Lessons LearnedAfter reviewing many scenarios and recoveries over the years, we tend to see a host of repeated lessons learned. Using this information as a preventive tool is our current lecture focus across the nation
- Keep art collection information off site: policy documents, disaster plan, disaster team members and phone numbers, inventory, appraisals, and documentation/photography.
- Establish a disaster plan and a designated full-scale team in advance.
- Thoroughly walk through and review a punch list for all warehouse storage exposures.
- Thoroughly review and collect advice on any basement or first floor exposures.
- Consider climate exposures relative to art collection mediums. Example: panel pictures in a dry climate like Arizona are at risk of splitting – or photography in a hot and humid environment like Florida at risk of adhering to framing materials.
On-site TipsWhen on-site dealing with art, there are additional details that need to be considered: correct identification (artist, title, medium dimensions); cause of damage; condition stability; risk of transportation; insurance status/coverage during transport; best method of transportation and proper packing/crating procedures. A specialist in art conservation will have insight from years of experience and can advise how to best manage the situation. For example:
As soon as the property can be safely entered, immediately document in-situ and contact the broker/insurance and experts/conservators. The conservation company will advise on the process of response and removing items of concern. Items with damage or of concern should be moved as soon as possible to a controlled area where they can be safely kept from further damage and harmful exposures.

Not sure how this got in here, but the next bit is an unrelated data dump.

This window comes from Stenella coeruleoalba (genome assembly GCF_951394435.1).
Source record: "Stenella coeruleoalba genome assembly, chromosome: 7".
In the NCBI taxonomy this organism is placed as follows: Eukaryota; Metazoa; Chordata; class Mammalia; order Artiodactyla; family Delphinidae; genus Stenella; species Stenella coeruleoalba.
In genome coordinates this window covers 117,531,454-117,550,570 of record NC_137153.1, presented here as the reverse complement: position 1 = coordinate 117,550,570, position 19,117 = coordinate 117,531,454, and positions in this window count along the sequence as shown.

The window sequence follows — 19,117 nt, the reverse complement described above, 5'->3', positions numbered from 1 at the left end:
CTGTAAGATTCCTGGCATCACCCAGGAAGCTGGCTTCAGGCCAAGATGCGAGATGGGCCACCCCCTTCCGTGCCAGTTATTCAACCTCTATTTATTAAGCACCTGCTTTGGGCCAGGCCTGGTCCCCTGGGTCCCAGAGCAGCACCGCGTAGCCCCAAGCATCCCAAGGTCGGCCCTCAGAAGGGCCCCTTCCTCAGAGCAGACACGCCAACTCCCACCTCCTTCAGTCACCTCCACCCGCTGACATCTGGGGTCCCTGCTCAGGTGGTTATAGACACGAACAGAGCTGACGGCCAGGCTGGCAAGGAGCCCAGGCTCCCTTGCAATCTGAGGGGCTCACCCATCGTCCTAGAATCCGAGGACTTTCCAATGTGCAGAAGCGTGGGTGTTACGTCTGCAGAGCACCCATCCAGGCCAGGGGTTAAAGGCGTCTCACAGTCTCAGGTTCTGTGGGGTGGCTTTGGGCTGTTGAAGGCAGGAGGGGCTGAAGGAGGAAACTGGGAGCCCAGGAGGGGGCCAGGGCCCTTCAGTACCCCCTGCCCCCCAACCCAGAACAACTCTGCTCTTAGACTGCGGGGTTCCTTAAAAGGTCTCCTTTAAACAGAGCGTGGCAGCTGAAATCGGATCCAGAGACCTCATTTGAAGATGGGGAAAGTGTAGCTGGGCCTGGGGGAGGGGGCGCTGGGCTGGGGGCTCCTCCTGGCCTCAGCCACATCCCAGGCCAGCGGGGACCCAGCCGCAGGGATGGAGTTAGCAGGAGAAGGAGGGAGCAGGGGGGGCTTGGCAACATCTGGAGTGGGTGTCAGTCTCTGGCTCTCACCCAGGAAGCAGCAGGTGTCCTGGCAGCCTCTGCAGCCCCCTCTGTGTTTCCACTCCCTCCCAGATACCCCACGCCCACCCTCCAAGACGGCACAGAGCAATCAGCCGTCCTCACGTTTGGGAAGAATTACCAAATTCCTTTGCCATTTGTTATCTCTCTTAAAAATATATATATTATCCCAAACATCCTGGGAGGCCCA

As items are removed, they should be inventoried with a brief written notation and then photographed. Numbering each item (or bar-coding if possible) and creating an inventory will assist in the management of the recovery process. Although it is important to address the items in a timely manner, a few moments spent ensuring precise records are kept can be invaluable going forward.
During recovery, if items become structurally unsound, be sure to retain all components where possible and keep them together. Bag and label any pieces that come loose for easy identification.
Never assume an item is a loss. During the recovery stages, all items that can be removed should be considered for examination, until a conservator deems an item a total loss.
Wet or damaged property should be transported as soon as possible to a conservation laboratory or temporary facility for immediate safety and triage when necessary. When dealing with significant and/or high-end property, experts can assist with transport in a climate-controlled air-ride truck. If it is necessary to ship property through a national carrier, begin the process immediately so that items can be assessed by experts prior to the occurrence of any fast drying which can potentially cause irreversible results. Books and works of art on paper can be shipped in coolers with ice packs so that they can be kept in their current state.
During triage, conservators will carefully review each piece and undertake slow, controlled and monitored drying as necessary.
Once items are stabilized, a conservator should prepare a thorough condition report of each piece and provide detailed treatment recommendations with photography for your review. This process should include consultation with clients to determine which items are eligible for conservation and expected treatment outcomes, as well as any items that are potentially a loss.
When private and corporate assets are held within an art collection, a timely response can make the difference in saving the value of the collection. It takes years of experience to build an understanding of what to do and how. Having a conservator on your team for these scenarios can be an invaluable addition to your restoration and recovery services.